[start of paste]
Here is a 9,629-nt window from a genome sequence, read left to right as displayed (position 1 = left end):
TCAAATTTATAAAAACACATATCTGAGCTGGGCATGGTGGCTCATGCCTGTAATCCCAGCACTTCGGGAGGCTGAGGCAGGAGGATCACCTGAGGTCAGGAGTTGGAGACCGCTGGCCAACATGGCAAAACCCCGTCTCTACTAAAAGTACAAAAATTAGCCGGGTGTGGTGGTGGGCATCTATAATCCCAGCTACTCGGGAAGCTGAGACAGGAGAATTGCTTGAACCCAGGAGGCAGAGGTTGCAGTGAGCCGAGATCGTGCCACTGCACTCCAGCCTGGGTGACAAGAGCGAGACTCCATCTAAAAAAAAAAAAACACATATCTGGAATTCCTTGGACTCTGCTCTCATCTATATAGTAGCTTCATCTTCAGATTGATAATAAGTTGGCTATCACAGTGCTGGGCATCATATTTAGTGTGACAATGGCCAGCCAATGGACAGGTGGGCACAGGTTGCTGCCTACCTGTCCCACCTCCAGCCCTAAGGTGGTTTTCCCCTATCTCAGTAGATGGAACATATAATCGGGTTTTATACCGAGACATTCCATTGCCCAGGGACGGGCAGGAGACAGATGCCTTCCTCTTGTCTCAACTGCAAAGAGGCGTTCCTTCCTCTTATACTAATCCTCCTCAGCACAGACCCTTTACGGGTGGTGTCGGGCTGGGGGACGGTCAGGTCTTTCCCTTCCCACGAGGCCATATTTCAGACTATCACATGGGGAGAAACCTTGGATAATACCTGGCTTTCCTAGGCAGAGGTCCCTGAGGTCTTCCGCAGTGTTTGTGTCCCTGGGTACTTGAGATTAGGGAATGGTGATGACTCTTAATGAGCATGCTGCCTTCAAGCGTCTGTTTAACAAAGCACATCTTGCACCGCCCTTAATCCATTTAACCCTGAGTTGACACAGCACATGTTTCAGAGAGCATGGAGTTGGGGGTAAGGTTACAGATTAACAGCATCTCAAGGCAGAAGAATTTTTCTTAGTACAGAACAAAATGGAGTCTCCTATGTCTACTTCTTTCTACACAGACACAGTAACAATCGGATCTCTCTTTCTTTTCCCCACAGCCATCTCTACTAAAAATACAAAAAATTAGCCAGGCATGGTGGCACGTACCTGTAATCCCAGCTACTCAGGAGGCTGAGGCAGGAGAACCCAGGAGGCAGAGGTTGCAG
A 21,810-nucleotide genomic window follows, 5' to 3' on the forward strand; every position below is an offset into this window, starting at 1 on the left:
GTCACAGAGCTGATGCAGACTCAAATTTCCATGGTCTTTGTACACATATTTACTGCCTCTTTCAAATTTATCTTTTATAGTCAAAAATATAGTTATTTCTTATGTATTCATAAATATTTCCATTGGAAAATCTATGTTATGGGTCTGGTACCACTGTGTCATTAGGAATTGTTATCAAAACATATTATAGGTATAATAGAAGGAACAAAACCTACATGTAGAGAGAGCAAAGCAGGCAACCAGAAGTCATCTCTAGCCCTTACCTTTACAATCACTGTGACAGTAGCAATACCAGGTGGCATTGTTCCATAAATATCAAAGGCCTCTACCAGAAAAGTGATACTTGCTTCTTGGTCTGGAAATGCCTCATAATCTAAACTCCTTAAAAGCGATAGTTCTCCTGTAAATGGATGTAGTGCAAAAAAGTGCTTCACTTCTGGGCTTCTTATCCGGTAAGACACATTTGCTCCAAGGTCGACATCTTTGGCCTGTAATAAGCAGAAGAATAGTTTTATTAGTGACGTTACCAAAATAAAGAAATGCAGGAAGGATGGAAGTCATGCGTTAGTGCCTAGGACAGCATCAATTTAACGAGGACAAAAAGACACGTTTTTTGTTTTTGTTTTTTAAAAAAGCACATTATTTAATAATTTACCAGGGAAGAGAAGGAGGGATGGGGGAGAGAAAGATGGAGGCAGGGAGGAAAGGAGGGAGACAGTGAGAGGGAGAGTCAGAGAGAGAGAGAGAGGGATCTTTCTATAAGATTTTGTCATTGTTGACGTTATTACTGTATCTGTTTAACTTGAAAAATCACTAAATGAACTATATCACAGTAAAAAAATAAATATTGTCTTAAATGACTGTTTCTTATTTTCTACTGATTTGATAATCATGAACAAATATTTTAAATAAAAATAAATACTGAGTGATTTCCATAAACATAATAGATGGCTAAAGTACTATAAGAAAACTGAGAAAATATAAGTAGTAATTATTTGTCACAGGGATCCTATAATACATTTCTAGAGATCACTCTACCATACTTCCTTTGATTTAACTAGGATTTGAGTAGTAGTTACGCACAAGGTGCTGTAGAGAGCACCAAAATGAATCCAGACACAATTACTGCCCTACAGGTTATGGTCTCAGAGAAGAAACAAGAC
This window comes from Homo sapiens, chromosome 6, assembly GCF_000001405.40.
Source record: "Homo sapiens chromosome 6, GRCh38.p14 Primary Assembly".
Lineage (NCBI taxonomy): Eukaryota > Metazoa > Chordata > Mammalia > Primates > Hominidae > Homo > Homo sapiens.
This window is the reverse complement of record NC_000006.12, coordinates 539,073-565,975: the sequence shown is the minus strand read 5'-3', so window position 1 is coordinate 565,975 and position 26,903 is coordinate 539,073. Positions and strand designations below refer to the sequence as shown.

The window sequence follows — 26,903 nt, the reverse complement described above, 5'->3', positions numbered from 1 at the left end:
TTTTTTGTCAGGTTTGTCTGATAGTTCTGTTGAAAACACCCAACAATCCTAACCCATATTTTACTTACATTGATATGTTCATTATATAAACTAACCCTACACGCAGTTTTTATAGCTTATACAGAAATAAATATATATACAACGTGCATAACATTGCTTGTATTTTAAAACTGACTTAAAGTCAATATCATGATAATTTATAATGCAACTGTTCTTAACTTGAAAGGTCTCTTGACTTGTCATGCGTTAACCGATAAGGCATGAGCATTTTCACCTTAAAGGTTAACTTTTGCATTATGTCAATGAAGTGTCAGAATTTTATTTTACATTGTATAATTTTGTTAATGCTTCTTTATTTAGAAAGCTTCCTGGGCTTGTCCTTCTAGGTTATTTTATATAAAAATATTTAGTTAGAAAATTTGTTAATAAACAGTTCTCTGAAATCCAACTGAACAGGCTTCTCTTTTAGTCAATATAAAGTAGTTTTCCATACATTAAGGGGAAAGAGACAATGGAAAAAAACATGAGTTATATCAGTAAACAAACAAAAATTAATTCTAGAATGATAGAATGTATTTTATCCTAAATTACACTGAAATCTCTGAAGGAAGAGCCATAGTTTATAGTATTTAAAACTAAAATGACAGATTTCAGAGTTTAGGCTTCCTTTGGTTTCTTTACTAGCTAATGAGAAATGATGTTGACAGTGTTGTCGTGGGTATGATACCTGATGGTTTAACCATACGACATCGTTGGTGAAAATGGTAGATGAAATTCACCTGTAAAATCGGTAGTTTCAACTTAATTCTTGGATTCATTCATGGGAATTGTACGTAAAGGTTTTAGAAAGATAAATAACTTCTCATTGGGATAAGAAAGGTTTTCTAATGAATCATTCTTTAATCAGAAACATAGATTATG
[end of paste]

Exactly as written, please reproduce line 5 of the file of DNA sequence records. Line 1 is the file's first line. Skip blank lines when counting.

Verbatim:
This window comes from Homo sapiens, chromosome 6, assembly GCF_000001405.40.